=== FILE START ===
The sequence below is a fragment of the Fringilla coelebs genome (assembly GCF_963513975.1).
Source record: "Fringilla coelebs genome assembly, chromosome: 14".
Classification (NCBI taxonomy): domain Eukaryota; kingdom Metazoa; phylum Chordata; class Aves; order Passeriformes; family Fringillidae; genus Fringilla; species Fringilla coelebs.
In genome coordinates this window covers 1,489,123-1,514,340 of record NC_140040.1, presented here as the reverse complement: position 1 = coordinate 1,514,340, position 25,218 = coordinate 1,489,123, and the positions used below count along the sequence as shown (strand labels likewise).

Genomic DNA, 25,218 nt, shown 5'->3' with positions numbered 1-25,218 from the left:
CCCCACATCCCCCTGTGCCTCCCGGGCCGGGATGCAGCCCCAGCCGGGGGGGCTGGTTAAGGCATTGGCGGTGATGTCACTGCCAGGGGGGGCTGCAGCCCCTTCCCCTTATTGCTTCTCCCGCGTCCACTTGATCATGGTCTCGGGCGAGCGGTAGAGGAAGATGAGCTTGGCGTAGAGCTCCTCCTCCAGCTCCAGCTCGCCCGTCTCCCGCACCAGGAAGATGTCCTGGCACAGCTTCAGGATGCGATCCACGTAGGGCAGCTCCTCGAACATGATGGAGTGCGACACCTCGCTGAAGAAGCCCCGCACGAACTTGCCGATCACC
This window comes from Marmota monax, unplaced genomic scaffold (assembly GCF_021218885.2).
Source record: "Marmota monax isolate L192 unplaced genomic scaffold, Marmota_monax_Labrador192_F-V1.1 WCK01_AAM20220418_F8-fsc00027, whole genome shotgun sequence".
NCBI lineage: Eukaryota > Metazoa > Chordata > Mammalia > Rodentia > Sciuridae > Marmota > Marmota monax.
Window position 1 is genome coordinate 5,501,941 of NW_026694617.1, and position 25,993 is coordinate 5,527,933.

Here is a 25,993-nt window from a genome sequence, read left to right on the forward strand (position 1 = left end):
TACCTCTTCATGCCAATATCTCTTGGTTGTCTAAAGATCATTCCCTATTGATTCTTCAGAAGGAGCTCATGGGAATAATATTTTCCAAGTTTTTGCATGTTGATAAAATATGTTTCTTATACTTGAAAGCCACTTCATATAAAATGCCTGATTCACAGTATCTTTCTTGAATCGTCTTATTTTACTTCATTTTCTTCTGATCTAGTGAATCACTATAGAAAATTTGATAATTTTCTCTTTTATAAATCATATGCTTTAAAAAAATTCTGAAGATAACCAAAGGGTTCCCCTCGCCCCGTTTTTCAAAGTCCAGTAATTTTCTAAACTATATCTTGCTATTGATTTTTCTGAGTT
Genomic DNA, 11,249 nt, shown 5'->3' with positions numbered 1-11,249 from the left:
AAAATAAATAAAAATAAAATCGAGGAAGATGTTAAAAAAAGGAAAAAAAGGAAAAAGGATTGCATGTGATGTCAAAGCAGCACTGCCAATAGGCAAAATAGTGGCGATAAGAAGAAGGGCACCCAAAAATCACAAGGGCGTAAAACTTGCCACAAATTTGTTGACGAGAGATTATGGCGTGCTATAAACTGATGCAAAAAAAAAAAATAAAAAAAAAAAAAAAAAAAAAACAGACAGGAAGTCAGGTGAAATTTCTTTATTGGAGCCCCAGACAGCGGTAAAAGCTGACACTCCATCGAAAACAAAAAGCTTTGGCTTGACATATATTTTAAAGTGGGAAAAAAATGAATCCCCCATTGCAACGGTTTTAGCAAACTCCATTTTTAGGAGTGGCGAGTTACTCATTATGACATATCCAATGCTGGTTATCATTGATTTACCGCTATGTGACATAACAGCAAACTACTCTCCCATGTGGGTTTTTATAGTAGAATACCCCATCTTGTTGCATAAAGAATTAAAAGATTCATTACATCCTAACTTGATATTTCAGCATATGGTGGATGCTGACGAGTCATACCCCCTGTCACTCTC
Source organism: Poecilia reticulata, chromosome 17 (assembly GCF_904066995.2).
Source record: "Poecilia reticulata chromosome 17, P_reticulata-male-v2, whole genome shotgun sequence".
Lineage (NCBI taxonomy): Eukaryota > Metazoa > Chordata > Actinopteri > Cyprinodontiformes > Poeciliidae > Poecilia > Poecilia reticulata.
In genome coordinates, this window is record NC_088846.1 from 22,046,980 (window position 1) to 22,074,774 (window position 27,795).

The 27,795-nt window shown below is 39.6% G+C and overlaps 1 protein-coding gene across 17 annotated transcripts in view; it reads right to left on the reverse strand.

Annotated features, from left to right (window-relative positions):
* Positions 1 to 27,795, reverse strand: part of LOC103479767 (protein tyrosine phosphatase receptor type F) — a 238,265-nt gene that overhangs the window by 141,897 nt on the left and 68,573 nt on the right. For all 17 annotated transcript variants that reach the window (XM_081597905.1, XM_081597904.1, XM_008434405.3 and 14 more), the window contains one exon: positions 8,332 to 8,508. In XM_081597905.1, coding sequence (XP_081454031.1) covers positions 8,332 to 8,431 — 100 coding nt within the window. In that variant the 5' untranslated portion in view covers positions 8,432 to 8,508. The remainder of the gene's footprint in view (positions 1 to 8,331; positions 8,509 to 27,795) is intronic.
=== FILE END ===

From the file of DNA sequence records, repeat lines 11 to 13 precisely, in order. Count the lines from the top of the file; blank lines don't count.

Here is a 25,993-nt window from a genome sequence, read left to right on the forward strand (position 1 = left end):
TACCTCTTCATGCCAATATCTCTTGGTTGTCTAAAGATCATTCCCTATTGATTCTTCAGAAGGAGCTCATGGGAATAATATTTTCCAAGTTTTTGCATGTTGATAAAATATGTTTCTTATACTTGAAAGCCACTTCATATAAAATGCCTGATTCACAGTATCTTTCTTGAATCGTCTTATTTTACTTCATTTTCTTCTGATCTAGTGAATCACTATAGAAAATTTGATAATTTTCTCTTTTATAAATCATATGCTTTAAAAAAATTCTGAAGATAACCAAAGGGTTCCCCTCGCCCCGTTTTTCAAAGTCCAGTAATTTTCTAAACTATATCTTGCTATTGATTTTTCTGAGTT
Genomic DNA, 11,249 nt, shown 5'->3' with positions numbered 1-11,249 from the left: